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States Seek to Restrict Abortion

During the first half of 2010, lawmakers had introduced measures in 18 states to limit insurance coverage of abortion, according to an analysis by the Guttmacher Institute. In those states, five new laws were enacted. The laws either restrict abortion coverage in private health insurance policies written in a state, limit coverage in policies to be included in state-based health insurance exchanges created under health reform, or restrict coverage in policies offered to state employees. Additionally, a separate list of 18 states saw proposals to make ultrasounds part of abortion procedures. Some measures would require physicians to offer women ultrasounds before abortions, others would require that any ultrasound images made be shown or made available to women seeking abortions, and others would mandate an ultrasound before any abortion. So far this year, new abortion-ultrasound laws have been enacted in six states, the institute reported.

Bill Aims for Better Maternity

New federal legislation would make childbirth in the United States safer by promoting evidence-based maternity practices and discouraging the overuse of cesarean sections and scheduled inductions of labor. Introduced by Rep. Lucille Roybal-Allard (D-Calif.), H.R. 5807 would create an interagency committee to promote proven medical practices such as prenatal smoking cessation programs and group prenatal care. It would also expand federal research on best maternity practices and authorize data collection to identify the parts of the country with shortages of maternity care providers.

Grants Will Be Mothers' Helpers

Officials at the Department of Health and Human Services are awarding $25 million this year to help states and Native American tribes better support pregnant teens and women, as well as women already raising children. The competitive grant program, which will offer $25 million in funding each year through 2019, was mandated by the Affordable Care Act. HHS expects to award up to 25 grants per year in amounts ranging from $500,000 to $2 million. The program, called the Pregnancy Assistance Fund, is designed to connect teens and women with services to help them complete school and access health care, child care, and housing.

Youth Breast Cancer Is Focus

The federal government is establishing a new advisory committee that will focus on early detection of breast cancer and support for young women coping with the disease. The Advisory Committee on Breast Cancer in Young Women, created by the Affordable Care Act, will provide advice to the secretary of HHS and the director of the Centers for Disease Control and Prevention. The new committee is being charged with creating a national education campaign of age-appropriate messages on breast health and risk factors related to family health, race, ethnicity, and cultural background.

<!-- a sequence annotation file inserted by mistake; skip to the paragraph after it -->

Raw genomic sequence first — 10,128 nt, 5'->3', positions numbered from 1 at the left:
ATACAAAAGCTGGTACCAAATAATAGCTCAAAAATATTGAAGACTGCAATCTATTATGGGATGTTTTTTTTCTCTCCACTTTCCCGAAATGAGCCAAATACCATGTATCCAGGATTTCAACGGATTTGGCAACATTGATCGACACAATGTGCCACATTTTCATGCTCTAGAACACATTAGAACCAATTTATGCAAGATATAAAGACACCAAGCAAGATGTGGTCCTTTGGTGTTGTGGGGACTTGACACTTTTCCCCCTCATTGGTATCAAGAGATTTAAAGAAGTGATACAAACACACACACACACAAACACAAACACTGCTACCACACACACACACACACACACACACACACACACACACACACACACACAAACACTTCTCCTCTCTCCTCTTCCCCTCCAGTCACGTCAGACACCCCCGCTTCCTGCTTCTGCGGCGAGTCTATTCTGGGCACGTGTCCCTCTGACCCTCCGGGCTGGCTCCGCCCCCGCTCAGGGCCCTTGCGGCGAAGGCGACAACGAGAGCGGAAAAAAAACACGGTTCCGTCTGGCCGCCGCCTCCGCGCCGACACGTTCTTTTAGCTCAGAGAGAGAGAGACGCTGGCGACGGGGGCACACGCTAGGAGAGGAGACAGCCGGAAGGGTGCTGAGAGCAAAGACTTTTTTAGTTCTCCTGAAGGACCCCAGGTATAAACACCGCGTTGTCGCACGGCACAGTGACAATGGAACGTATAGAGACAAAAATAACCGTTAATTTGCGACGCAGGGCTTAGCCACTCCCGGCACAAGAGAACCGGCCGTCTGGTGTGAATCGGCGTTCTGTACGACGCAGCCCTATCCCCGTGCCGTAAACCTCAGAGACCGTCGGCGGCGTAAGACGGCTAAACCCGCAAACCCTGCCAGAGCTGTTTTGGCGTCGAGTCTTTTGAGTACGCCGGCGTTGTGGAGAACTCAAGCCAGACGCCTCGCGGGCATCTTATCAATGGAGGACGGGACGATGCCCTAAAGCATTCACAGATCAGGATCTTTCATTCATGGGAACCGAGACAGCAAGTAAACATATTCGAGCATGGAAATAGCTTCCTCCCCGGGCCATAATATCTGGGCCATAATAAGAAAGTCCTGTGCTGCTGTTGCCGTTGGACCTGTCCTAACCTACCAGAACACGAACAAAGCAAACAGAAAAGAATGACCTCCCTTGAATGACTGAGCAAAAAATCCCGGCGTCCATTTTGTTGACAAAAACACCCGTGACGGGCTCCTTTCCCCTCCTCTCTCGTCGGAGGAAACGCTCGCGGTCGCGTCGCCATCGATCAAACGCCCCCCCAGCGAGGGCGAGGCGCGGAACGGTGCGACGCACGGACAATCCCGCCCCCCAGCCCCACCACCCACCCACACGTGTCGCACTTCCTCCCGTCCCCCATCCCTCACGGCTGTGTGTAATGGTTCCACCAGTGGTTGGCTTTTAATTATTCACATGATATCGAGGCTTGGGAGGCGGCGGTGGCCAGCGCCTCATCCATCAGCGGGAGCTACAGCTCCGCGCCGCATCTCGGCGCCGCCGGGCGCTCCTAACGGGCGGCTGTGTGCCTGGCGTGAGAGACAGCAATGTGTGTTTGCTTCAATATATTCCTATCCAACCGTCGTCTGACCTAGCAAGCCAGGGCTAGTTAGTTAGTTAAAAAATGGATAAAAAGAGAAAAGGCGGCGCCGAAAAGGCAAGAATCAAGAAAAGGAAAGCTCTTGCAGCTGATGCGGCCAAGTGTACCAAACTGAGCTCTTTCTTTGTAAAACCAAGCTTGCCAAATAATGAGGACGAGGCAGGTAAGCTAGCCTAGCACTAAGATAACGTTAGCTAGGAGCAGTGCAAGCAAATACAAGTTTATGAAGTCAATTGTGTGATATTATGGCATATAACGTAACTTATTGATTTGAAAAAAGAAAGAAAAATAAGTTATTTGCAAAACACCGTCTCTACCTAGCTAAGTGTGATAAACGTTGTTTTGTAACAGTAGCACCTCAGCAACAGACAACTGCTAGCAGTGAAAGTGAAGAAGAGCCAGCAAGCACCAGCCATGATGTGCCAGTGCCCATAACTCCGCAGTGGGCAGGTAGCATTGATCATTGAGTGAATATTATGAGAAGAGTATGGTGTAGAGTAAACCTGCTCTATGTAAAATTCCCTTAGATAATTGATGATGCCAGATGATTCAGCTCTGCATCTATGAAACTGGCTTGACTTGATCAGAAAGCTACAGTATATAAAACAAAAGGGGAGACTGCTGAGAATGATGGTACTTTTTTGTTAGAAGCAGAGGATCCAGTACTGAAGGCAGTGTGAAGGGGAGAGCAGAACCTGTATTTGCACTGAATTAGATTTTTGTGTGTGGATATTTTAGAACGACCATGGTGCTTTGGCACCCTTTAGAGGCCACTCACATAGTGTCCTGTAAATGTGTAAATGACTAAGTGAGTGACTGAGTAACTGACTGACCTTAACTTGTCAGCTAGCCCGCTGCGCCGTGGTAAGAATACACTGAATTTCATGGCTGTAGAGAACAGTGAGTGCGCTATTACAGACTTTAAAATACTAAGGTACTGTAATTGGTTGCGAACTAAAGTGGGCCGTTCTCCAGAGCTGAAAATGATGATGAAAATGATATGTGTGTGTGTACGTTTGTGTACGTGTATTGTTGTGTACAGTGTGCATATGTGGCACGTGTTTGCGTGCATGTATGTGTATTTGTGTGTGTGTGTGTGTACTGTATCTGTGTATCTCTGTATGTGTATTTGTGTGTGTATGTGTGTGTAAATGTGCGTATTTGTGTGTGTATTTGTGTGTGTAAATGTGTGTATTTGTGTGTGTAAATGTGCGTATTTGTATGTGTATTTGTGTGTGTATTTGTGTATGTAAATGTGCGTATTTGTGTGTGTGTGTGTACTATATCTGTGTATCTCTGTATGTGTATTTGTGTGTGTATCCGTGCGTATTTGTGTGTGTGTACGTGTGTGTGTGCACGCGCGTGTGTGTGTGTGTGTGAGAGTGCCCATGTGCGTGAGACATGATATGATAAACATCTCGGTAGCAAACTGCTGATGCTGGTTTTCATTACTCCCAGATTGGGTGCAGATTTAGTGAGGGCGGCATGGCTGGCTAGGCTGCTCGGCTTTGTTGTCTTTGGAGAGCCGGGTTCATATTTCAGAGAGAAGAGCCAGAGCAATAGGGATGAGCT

Secondhand Smoke's Dangers

Getting pregnant women to not smoke may not be enough if they are exposed to secondhand smoke during their pregnancy, according to a study from researchers at the University of Pittsburgh. The researchers reported in the Open Pediatric Medicine Journal that newborn babies of mothers who don't smoke but were exposed to secondhand smoke during pregnancy had the same genetic mutations as those found in the babies of mothers who smoked. The mutations have the potential to affect survival, birth weight, and even susceptibility to cancer, according to the researchers.

Jailed for Reselling Fertility Drugs

A Massachusetts woman has been sentenced to 3 years in prison on charges that she fraudulently obtained fertility drugs and then sold them on the Internet. She will also have to repay more than $500,000 to Blue Cross/Blue Shield of Massachusetts, which was billed for the drugs. Heidi Benham, aged 44, was indeed a fertility patient, but she began calling pharmacies and fraudulently authorizing refills of various fertility medications by claiming that she worked for a physician, according to the U.S. Department of Justice. The government alleged that the scheme continued from February 2001 through October 2005 and that Ms. Benham received about $160,000 from the sale of the drugs.

FDA Drafts Transparency Rules

The Food and Drug Administration's Transparency Task Force has issued 21 draft proposals concerning public disclosure of FDA operations without compromising patents or companies' trade secrets. Part of the FDA's transparency initiative launched last summer, the proposals are aimed at helping consumers, stakeholders, and others understand how the agency makes decisions and enforces them. The FDA said that one of the draft proposals would support research into rare diseases by freeing the agency to discuss that a company has abandoned its application for an orphan drug. Once made public, this information could enable another drug manufacturer to pick up where the first one left off toward a potentially new therapy for a rare disease.

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